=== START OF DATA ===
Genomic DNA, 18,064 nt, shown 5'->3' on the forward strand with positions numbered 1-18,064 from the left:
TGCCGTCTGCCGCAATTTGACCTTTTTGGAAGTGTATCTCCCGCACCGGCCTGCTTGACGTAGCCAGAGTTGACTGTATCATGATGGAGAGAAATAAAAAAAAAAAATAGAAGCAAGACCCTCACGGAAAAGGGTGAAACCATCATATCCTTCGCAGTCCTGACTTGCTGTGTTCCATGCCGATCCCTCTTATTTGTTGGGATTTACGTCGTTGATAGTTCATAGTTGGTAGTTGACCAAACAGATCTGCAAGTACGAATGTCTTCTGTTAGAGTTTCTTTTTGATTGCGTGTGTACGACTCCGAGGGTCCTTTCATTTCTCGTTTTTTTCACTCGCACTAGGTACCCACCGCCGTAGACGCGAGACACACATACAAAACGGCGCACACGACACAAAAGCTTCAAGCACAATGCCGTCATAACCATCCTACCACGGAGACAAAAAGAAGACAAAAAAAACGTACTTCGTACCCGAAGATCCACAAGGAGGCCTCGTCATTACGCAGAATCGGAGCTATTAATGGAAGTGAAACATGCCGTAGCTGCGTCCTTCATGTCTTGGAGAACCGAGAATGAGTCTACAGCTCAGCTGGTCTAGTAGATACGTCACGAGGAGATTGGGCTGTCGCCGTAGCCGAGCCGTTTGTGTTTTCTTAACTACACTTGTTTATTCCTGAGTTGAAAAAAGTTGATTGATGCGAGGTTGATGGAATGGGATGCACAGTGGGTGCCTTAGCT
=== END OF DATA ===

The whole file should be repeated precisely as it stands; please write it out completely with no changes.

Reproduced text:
Genomic DNA, 18,064 nt, shown 5'->3' on the forward strand with positions numbered 1-18,064 from the left:
TGCCGTCTGCCGCAATTTGACCTTTTTGGAAGTGTATCTCCCGCACCGGCCTGCTTGACGTAGCCAGAGTTGACTGTATCATGATGGAGAGAAATAAAAAAAAAAAATAGAAGCAAGACCCTCACGGAAAAGGGTGAAACCATCATATCCTTCGCAGTCCTGACTTGCTGTGTTCCATGCCGATCCCTCTTATTTGTTGGGATTTACGTCGTTGATAGTTCATAGTTGGTAGTTGACCAAACAGATCTGCAAGTACGAATGTCTTCTGTTAGAGTTTCTTTTTGATTGCGTGTGTACGACTCCGAGGGTCCTTTCATTTCTCGTTTTTTTCACTCGCACTAGGTACCCACCGCCGTAGACGCGAGACACACATACAAAACGGCGCACACGACACAAAAGCTTCAAGCACAATGCCGTCATAACCATCCTACCACGGAGACAAAAAGAAGACAAAAAAAACGTACTTCGTACCCGAAGATCCACAAGGAGGCCTCGTCATTACGCAGAATCGGAGCTATTAATGGAAGTGAAACATGCCGTAGCTGCGTCCTTCATGTCTTGGAGAACCGAGAATGAGTCTACAGCTCAGCTGGTCTAGTAGATACGTCACGAGGAGATTGGGCTGTCGCCGTAGCCGAGCCGTTTGTGTTTTCTTAACTACACTTGTTTATTCCTGAGTTGAAAAAAGTTGATTGATGCGAGGTTGATGGAATGGGATGCACAGTGGGTGCCTTAGCT